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Goat Packing

Exploring the wilderness

A pair of pack goats carry cargo for a g

Goat packing has become a popular activity recently. Using goats to pack can be a fun and useful way to go on a hike in Alberta's beautiful backcountry. It is important, however, to consider wildlife conservation when exploring Alberta’s backcountry. Goats can be carriers of Mycoplasma ovipneumoniae (or M.ovi for short). M. ovi has had devastating consequences to wild sheep and goat populations throughout the American and Canadian Rockies. M. ovi is spread through the breath of domestic sheep and goats. Even in Alberta, there has been large-scale die-offs of wild sheep.

The Yukon and Northwest Territories have improvised strict rules and regulations for domestic sheep and goats. Sheep and goats are not allowed to be used for packing or weed management in the Yukon or the Northwest Territories.  For more information on Sheep and Goat in the Canadian Territories click here:

Pack goats are unique because:

•    Their hooves leave very little impact on the soil
•    Their droppings resemble native species such as deer and rabbits
•    Their rumen destroys most weed seeds so they are less of a vector for spreading noxious weeds than other pack species
•    They do not tend to overgraze areas but prefer to browse here and there, taking only a little of each plant
•    They are smaller than other pack animals and can ride comfortably in the bed of a pickup truck 
•    They are easier to care for and manage than other pack animals
•    They are small enough for children and elderly people to handle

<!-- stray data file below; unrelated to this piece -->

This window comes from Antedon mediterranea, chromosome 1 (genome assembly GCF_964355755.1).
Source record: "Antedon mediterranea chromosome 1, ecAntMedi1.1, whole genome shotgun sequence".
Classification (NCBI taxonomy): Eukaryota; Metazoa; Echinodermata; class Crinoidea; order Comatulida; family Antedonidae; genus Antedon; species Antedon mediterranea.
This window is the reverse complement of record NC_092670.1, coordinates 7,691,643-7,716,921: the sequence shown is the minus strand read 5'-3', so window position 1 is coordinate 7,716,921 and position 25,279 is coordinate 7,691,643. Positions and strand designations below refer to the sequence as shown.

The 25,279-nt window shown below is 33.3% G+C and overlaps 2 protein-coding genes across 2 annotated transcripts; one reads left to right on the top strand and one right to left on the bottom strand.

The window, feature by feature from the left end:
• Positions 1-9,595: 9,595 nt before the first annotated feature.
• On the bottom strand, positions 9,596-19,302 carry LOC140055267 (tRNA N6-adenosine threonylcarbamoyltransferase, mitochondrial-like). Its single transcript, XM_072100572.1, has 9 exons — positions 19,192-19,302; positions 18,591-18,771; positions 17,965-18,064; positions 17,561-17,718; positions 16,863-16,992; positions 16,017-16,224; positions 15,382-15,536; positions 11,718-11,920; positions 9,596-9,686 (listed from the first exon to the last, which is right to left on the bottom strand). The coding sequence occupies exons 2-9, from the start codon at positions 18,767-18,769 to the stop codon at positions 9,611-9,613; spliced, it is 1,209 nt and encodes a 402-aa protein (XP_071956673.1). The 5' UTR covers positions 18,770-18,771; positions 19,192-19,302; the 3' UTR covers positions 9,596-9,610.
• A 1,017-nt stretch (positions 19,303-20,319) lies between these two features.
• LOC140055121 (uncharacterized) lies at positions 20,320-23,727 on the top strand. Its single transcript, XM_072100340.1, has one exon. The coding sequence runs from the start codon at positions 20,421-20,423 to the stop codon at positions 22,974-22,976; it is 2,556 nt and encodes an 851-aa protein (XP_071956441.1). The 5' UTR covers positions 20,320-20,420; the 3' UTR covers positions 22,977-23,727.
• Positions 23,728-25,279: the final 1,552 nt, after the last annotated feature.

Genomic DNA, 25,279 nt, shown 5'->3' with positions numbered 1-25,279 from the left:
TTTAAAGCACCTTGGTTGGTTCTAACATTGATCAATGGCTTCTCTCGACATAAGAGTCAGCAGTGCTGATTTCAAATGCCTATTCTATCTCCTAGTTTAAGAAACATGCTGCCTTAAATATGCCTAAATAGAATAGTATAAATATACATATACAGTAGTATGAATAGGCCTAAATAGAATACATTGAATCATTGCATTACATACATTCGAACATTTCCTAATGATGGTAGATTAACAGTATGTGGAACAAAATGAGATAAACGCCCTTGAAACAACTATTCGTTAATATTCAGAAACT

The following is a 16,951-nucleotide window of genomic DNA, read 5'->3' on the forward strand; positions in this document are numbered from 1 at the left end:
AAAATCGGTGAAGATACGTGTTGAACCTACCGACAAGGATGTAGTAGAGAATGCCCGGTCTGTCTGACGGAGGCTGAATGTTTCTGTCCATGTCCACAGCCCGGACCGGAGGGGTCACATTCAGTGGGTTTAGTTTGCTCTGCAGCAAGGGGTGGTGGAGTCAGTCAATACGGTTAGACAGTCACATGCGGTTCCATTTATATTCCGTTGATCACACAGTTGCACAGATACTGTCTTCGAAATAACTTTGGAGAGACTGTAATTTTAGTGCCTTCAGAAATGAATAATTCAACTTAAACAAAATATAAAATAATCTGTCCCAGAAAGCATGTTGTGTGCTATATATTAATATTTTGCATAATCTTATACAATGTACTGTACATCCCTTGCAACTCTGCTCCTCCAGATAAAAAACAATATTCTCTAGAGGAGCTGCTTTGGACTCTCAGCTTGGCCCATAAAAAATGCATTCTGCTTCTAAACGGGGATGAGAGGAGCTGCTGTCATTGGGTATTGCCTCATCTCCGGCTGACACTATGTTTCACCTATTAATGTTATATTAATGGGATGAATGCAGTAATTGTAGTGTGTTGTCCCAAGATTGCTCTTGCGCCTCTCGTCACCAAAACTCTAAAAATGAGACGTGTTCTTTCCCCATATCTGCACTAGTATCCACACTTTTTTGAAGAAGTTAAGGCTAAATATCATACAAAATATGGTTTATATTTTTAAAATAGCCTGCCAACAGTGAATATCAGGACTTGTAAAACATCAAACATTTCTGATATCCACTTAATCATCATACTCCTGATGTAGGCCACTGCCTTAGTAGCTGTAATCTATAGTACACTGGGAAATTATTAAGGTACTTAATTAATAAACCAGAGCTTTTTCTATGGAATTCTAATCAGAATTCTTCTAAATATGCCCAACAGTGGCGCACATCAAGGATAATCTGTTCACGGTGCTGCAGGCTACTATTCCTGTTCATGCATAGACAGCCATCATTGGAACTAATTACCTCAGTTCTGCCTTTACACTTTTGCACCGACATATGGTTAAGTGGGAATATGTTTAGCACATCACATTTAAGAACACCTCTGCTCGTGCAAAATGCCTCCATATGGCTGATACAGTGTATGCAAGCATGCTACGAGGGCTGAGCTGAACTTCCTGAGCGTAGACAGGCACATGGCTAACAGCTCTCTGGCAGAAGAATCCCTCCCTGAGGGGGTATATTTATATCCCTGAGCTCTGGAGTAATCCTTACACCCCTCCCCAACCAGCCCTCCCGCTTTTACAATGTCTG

•    They willingly follow their owners without a rope 
•    They can go almost anywhere people can go, including boulder fields and deadfall 
•    An average person can handle a goat

The AGA supports producers’ endeavors to use their goats to make a profit but caution that there is an increased risk to wild sheep and goat populations with more domestic sheep and goats in their environment.

Welfare and Best Practices:


The packs the goats use for packing should not exceed 50 lbs of weight, equally distributed. Goats should be healthy with no sign of illness. Please remember to use the PID system when packing. 
Alberta Fish and Wildlife recommend domestic sheep and goat owners should:

  • Test for M. ovi. (If you are interested in having your animals tested, please contact Dr. Mark Ball, AEP Wildlife Disease Specialist ( or your local Government of Alberta Biologist Fisheries and Wildlife Management – Contacts

  • Report strays in high-risk areas to the local Government of Alberta Biologist. For contact information see Fisheries and Wildlife Management – Contacts

  • Use good biosecurity practices and regularly monitor herd health

  • Apply no-contact fencing

  • Do not use domestic sheep or goats in high-risk areas. These include areas within wild sheep and mountain goat range, and adjacent lands within 30-50 km (refer to the Mountain Goat and Sheep Areas Disease Buffer Pack goats are prohibited in wilderness area (i.e. Ghost R., White Goat, Siffleur) and you must receive written permission from Alberta Environment and Parks to take a pack animal in an ecological reserve

General Public


Report sightings of bighorn sheep near domestic sheep or goats to the local Government of Alberta Biologist. For contact information, see:


The National American Packing Goat Association (NAPgA), has a best management practice listed on its website. The AGA strongly suggests you follow these best management practices as well if you are to participate in goat packing. 

BMP#1: Individually Identify Your Pack goats